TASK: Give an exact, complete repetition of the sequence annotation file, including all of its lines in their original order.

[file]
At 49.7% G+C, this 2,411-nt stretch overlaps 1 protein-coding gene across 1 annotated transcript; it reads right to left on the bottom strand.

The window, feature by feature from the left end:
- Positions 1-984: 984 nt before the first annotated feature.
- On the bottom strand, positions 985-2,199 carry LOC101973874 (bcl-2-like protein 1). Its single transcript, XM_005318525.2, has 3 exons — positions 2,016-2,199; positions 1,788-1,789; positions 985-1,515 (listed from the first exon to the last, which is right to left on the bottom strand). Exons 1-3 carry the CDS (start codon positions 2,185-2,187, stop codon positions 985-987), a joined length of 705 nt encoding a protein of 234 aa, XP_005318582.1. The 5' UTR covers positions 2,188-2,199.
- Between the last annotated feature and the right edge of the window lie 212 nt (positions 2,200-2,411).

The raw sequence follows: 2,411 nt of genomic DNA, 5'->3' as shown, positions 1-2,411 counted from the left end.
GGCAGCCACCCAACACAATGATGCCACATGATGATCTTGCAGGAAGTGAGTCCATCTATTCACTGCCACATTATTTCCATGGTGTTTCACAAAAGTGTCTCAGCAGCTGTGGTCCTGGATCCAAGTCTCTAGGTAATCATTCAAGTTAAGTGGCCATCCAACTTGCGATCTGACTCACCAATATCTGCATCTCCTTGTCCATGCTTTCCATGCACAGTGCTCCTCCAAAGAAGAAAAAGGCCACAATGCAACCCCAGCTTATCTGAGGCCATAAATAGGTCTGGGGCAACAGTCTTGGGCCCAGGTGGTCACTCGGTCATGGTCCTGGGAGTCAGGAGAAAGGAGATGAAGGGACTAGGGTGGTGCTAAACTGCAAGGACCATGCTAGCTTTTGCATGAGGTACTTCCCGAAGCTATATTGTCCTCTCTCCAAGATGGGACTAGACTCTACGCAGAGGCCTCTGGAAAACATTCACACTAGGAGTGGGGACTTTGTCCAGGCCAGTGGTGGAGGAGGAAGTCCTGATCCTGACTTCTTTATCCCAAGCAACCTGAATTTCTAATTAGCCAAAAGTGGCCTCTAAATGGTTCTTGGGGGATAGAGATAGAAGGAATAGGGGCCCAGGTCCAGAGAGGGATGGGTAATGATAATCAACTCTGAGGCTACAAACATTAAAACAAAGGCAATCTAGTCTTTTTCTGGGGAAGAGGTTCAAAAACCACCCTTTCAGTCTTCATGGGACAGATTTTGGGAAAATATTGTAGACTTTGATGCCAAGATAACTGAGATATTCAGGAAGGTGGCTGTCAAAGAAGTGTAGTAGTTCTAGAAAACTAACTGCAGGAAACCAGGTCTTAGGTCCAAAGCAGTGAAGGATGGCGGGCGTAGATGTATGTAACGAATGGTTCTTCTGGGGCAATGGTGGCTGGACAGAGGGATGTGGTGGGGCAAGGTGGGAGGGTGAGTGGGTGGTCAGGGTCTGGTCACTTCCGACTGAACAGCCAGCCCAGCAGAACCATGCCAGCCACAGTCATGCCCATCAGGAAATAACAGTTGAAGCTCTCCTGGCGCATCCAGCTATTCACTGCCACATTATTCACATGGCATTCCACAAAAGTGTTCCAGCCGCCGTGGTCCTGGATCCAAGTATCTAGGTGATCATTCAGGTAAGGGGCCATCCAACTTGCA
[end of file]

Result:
At 49.7% G+C, this 2,411-nt stretch overlaps 1 protein-coding gene across 1 annotated transcript; it reads right to left on the bottom strand.

The window, feature by feature from the left end:
- Positions 1-984: 984 nt before the first annotated feature.
- On the bottom strand, positions 985-2,199 carry LOC101973874 (bcl-2-like protein 1). Its single transcript, XM_005318525.2, has 3 exons — positions 2,016-2,199; positions 1,788-1,789; positions 985-1,515 (listed from the first exon to the last, which is right to left on the bottom strand). Exons 1-3 carry the CDS (start codon positions 2,185-2,187, stop codon positions 985-987), a joined length of 705 nt encoding a protein of 234 aa, XP_005318582.1. The 5' UTR covers positions 2,188-2,199.
- Between the last annotated feature and the right edge of the window lie 212 nt (positions 2,200-2,411).

The raw sequence follows: 2,411 nt of genomic DNA, 5'->3' as shown, positions 1-2,411 counted from the left end.
GGCAGCCACCCAACACAATGATGCCACATGATGATCTTGCAGGAAGTGAGTCCATCTATTCACTGCCACATTATTTCCATGGTGTTTCACAAAAGTGTCTCAGCAGCTGTGGTCCTGGATCCAAGTCTCTAGGTAATCATTCAAGTTAAGTGGCCATCCAACTTGCGATCTGACTCACCAATATCTGCATCTCCTTGTCCATGCTTTCCATGCACAGTGCTCCTCCAAAGAAGAAAAAGGCCACAATGCAACCCCAGCTTATCTGAGGCCATAAATAGGTCTGGGGCAACAGTCTTGGGCCCAGGTGGTCACTCGGTCATGGTCCTGGGAGTCAGGAGAAAGGAGATGAAGGGACTAGGGTGGTGCTAAACTGCAAGGACCATGCTAGCTTTTGCATGAGGTACTTCCCGAAGCTATATTGTCCTCTCTCCAAGATGGGACTAGACTCTACGCAGAGGCCTCTGGAAAACATTCACACTAGGAGTGGGGACTTTGTCCAGGCCAGTGGTGGAGGAGGAAGTCCTGATCCTGACTTCTTTATCCCAAGCAACCTGAATTTCTAATTAGCCAAAAGTGGCCTCTAAATGGTTCTTGGGGGATAGAGATAGAAGGAATAGGGGCCCAGGTCCAGAGAGGGATGGGTAATGATAATCAACTCTGAGGCTACAAACATTAAAACAAAGGCAATCTAGTCTTTTTCTGGGGAAGAGGTTCAAAAACCACCCTTTCAGTCTTCATGGGACAGATTTTGGGAAAATATTGTAGACTTTGATGCCAAGATAACTGAGATATTCAGGAAGGTGGCTGTCAAAGAAGTGTAGTAGTTCTAGAAAACTAACTGCAGGAAACCAGGTCTTAGGTCCAAAGCAGTGAAGGATGGCGGGCGTAGATGTATGTAACGAATGGTTCTTCTGGGGCAATGGTGGCTGGACAGAGGGATGTGGTGGGGCAAGGTGGGAGGGTGAGTGGGTGGTCAGGGTCTGGTCACTTCCGACTGAACAGCCAGCCCAGCAGAACCATGCCAGCCACAGTCATGCCCATCAGGAAATAACAGTTGAAGCTCTCCTGGCGCATCCAGCTATTCACTGCCACATTATTCACATGGCATTCCACAAAAGTGTTCCAGCCGCCGTGGTCCTGGATCCAAGTATCTAGGTGATCATTCAGGTAAGGGGCCATCCAACTTGCA